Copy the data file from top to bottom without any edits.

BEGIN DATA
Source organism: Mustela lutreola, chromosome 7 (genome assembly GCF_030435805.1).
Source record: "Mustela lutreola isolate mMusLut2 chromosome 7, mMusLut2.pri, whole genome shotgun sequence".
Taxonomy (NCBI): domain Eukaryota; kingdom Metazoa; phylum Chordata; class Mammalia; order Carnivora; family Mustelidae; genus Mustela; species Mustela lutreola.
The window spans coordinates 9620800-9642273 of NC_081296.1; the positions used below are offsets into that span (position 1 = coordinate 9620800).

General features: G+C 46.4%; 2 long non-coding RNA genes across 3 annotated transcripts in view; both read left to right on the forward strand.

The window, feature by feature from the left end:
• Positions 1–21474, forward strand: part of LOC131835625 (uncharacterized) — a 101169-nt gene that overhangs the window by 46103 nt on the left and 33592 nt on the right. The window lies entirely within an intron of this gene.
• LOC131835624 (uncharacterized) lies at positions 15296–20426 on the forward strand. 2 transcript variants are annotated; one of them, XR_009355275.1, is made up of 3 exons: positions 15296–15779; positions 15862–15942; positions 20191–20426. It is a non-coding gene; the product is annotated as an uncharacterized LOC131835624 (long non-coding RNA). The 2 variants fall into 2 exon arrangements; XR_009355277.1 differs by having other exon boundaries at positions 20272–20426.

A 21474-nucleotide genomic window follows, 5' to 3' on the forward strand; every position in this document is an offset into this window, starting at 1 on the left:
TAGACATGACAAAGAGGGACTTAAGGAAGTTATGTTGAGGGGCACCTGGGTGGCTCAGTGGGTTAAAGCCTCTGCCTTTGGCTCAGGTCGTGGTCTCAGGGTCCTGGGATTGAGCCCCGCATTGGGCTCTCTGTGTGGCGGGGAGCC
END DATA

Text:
Source organism: Mustela lutreola, chromosome 7 (genome assembly GCF_030435805.1).
Source record: "Mustela lutreola isolate mMusLut2 chromosome 7, mMusLut2.pri, whole genome shotgun sequence".
Taxonomy (NCBI): domain Eukaryota; kingdom Metazoa; phylum Chordata; class Mammalia; order Carnivora; family Mustelidae; genus Mustela; species Mustela lutreola.
The window spans coordinates 9620800-9642273 of NC_081296.1; the positions used below are offsets into that span (position 1 = coordinate 9620800).

General features: G+C 46.4%; 2 long non-coding RNA genes across 3 annotated transcripts in view; both read left to right on the forward strand.

The window, feature by feature from the left end:
• Positions 1–21474, forward strand: part of LOC131835625 (uncharacterized) — a 101169-nt gene that overhangs the window by 46103 nt on the left and 33592 nt on the right. The window lies entirely within an intron of this gene.
• LOC131835624 (uncharacterized) lies at positions 15296–20426 on the forward strand. 2 transcript variants are annotated; one of them, XR_009355275.1, is made up of 3 exons: positions 15296–15779; positions 15862–15942; positions 20191–20426. It is a non-coding gene; the product is annotated as an uncharacterized LOC131835624 (long non-coding RNA). The 2 variants fall into 2 exon arrangements; XR_009355277.1 differs by having other exon boundaries at positions 20272–20426.

A 21474-nucleotide genomic window follows, 5' to 3' on the forward strand; every position in this document is an offset into this window, starting at 1 on the left:
TAGACATGACAAAGAGGGACTTAAGGAAGTTATGTTGAGGGGCACCTGGGTGGCTCAGTGGGTTAAAGCCTCTGCCTTTGGCTCAGGTCGTGGTCTCAGGGTCCTGGGATTGAGCCCCGCATTGGGCTCTCTGTGTGGCGGGGAGCC